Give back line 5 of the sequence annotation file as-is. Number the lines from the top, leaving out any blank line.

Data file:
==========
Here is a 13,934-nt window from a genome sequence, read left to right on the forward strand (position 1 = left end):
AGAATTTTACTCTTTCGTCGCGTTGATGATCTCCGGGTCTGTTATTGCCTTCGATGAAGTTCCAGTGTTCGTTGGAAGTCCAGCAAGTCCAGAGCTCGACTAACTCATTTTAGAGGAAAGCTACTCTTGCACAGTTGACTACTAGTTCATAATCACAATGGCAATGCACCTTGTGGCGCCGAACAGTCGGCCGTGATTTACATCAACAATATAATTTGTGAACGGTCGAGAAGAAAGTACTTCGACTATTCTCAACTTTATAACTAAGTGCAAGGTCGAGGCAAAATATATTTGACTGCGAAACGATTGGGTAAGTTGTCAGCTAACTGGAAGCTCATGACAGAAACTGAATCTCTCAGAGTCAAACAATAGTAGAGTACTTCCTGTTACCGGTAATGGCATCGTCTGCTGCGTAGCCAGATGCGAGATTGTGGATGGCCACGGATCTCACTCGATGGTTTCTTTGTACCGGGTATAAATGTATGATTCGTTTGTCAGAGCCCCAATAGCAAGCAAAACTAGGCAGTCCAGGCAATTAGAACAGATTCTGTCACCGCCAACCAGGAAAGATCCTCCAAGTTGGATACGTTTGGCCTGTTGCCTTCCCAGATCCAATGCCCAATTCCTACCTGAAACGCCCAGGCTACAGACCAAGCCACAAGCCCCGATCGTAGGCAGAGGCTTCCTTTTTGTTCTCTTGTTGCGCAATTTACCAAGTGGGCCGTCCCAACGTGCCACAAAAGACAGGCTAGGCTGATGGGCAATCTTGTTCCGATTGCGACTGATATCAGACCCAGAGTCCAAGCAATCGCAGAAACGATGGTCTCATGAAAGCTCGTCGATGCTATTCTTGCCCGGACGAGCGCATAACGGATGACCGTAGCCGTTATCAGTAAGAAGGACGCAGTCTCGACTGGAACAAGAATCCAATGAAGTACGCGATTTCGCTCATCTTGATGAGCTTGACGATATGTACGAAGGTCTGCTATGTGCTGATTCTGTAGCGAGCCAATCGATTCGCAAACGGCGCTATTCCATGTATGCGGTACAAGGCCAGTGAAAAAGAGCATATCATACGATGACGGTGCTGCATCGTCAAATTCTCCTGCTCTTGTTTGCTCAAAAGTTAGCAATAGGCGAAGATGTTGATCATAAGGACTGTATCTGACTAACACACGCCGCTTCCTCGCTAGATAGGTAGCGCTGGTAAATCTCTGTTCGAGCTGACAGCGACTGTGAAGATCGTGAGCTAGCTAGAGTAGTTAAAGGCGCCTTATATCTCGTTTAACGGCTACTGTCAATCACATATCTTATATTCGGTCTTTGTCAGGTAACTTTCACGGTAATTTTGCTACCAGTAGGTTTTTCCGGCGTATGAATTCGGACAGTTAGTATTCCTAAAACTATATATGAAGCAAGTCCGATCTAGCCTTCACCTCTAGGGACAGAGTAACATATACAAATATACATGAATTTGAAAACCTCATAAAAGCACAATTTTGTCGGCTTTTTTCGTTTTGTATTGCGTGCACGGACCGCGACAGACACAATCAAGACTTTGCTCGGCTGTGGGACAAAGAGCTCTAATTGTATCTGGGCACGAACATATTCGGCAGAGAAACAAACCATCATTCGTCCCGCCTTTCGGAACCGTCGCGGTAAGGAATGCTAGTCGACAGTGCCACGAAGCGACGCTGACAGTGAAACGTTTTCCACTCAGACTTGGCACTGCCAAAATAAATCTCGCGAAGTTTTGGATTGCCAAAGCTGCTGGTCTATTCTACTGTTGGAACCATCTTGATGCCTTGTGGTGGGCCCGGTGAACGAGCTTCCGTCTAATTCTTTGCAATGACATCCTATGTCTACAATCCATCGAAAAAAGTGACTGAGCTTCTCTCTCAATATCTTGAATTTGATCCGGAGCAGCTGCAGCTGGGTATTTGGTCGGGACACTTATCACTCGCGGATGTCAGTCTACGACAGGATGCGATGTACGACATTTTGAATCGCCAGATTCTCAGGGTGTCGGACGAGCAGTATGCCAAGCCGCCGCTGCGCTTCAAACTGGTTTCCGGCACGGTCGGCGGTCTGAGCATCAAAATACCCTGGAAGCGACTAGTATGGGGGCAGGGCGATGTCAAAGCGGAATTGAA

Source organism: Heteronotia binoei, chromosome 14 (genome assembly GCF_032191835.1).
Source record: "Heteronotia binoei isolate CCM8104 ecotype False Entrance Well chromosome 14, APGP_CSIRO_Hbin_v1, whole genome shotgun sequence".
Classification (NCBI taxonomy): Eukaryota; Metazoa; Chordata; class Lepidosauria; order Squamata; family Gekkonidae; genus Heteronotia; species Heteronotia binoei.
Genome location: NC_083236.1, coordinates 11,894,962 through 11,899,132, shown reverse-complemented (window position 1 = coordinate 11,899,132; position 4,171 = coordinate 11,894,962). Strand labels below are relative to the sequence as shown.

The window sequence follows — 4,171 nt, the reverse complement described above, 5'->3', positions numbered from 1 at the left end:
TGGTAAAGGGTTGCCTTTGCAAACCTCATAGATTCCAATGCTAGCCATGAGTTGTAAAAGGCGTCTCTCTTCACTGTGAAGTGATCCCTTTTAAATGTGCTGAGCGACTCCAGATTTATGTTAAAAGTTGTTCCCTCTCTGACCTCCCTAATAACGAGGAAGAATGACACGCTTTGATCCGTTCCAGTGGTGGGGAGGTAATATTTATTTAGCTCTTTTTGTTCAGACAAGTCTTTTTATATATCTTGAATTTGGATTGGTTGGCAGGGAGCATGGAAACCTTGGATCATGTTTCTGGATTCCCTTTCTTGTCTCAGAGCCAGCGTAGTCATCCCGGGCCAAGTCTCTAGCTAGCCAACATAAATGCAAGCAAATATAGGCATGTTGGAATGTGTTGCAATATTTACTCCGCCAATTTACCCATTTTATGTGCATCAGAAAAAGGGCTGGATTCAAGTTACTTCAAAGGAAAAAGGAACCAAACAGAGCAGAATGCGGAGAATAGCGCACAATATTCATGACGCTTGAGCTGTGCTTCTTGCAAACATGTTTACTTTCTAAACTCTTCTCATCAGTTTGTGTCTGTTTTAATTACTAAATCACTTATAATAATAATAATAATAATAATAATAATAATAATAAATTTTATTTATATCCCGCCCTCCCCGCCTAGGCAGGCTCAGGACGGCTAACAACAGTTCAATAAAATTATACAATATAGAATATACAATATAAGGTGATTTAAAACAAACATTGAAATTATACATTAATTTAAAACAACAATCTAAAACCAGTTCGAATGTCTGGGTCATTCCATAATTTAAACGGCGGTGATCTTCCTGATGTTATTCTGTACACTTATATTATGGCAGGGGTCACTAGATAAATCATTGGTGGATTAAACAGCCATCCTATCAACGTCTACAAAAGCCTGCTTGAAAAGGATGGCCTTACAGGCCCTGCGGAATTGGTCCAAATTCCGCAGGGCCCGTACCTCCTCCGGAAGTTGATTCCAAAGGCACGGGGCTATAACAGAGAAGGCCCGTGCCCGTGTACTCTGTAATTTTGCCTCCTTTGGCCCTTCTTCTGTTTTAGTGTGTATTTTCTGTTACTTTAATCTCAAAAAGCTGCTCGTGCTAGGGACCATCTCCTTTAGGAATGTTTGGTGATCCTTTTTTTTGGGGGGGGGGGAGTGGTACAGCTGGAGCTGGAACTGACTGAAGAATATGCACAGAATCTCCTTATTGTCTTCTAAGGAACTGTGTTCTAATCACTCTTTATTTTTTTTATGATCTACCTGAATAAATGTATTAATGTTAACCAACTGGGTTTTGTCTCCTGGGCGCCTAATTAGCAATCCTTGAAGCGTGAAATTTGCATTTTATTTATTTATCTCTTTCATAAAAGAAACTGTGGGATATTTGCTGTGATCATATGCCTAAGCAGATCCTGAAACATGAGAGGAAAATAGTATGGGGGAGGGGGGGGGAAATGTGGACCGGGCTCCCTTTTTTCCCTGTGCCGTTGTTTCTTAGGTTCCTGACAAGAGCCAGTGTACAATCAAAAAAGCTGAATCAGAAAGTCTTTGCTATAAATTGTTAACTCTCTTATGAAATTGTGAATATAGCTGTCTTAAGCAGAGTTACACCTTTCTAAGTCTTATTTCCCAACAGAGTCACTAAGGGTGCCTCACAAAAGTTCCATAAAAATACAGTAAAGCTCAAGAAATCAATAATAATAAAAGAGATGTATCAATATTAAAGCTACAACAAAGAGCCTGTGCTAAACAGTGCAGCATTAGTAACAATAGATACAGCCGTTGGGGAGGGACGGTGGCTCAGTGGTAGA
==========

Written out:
Classification (NCBI taxonomy): Eukaryota; Metazoa; Chordata; class Lepidosauria; order Squamata; family Gekkonidae; genus Heteronotia; species Heteronotia binoei.